Pirates Q&A with Dejan Kovacevic

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Again, as with last week, I would like to keep the Thursday Q&A limited to the Building Blocks piece, barring significant news in the interim. The one today, if you click over to the Pirates page, is about scouting ...




Q: Dejan, my head is spinning, and I am counting on you to set things straight.

Assume that I order a Berlitz course in Spanish so that I can welcome all these phenoms that will be coming out of the Pirates' Latin American Academy. I needn't hurry, however, because I won't need it for four, five, six years.

Assume that I am culturally sated with large helpings of Tanner, Bream, Garcia, Mazeroski and other blasts from the past.

Assume that the underachievers of 2007 become the achievers of 2008, and increase their win total an unimaginable 20 percent to 81.

Assume that, as predicted, management trades some of the "achievers" of 2008 for prospects to stock the minor-league system.

Assume that 2009 dips back toward the 70 win level because the "achievers" are playing elsewhere and the prospects are perfecting their craft in Indy or Altoona.

Assume that I am still one starving and dissatisfied Pirates fan. Not a stretch by any means.

When, oh, when will it end? You've talked to these guys. Surely, someone has predicted a timetable, a light at the end of this interminable.

Tom Davis of Allentown, Pa.

KOVACEVIC: Actually, sounds to me like you have as good grasp on the timeline as anyone, Tom. You certainly have an understanding for what it is the Pirates say they hope to ... um, achieve.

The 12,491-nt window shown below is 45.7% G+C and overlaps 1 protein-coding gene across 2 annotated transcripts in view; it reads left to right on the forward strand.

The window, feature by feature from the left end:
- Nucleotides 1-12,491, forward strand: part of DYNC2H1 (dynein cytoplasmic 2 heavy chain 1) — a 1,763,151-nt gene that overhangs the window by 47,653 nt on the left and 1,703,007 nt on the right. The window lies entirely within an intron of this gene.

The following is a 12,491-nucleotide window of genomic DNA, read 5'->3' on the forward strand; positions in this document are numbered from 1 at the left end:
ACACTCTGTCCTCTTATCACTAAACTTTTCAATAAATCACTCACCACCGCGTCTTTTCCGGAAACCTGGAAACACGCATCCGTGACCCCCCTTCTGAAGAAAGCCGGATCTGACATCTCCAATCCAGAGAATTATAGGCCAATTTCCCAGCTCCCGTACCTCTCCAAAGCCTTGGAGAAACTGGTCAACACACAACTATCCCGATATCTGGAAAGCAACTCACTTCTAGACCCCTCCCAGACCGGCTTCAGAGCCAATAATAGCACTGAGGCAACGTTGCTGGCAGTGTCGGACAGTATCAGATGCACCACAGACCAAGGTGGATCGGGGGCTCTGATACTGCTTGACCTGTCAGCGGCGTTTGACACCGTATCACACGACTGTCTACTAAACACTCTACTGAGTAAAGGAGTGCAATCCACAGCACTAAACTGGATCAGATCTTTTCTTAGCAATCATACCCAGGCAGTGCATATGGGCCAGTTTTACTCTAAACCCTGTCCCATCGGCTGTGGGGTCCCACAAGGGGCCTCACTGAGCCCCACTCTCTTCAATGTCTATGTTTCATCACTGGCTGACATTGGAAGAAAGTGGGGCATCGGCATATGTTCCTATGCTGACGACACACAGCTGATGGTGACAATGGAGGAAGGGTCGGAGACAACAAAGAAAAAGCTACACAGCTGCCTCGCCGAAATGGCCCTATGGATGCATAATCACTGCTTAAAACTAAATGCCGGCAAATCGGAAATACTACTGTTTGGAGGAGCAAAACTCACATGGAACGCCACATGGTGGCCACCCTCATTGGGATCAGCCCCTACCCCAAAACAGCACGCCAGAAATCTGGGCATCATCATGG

But, since you asked, no, there is no timetable given. Nothing even close. Nor, for that matter, is any window given.

And the reason for that, as management people often tell me, is that their focus is on creating a methodology - and practice -- where the talent keeps moving through the system nonstop. Great prospects replace great players. Great draft picks or other amateur signings replace great prospects. And so on.

This, of course, is asking a whole lot, to put it mildly. Even the Oakland Athletics, who work this cycle as well as anyone, and the Minnesota Twins, who draft as well as anyone, have to take the occasional pause to set things right. We will see that this year with Oakland for sure and, maybe to a lesser extent, with Minnesota if the Twins can ever get the Johan Santana deal done.

As for the Pirates, they obviously are in a far less attractive and far less defined scenario ...

Most of the points you laid out above will take time, as you correctly note. But what happens if your "achievers" actually overachieve? What if players who might have looked like part of the past suddenly look like pieces of the future? And what if the future no longer looks so nearly far off?

This is unlikely, obviously. Sixty-eight wins do not dramatically transform into 86, especially not when the roster pretty much remains the same.




Q: Count me as someone who is cynical about the Nuttings. In this 40th anniversary year of perhaps Hollywood's best comedy ever, Mel Brooks' "The Producers," it is "Springtime for Nutting in Old Pittsburgh." Like the team of Bialystock & Bloom, isn't it true that, with the revenue-sharing system, the Pirates can make more money with a bad team than with a good or decent one?

In other words, do you believe that, if the Pirates pumped another $25 million into payroll to bring them to the level of a Milwaukee, Colorado or Cleveland, that they'd get it back in revenues?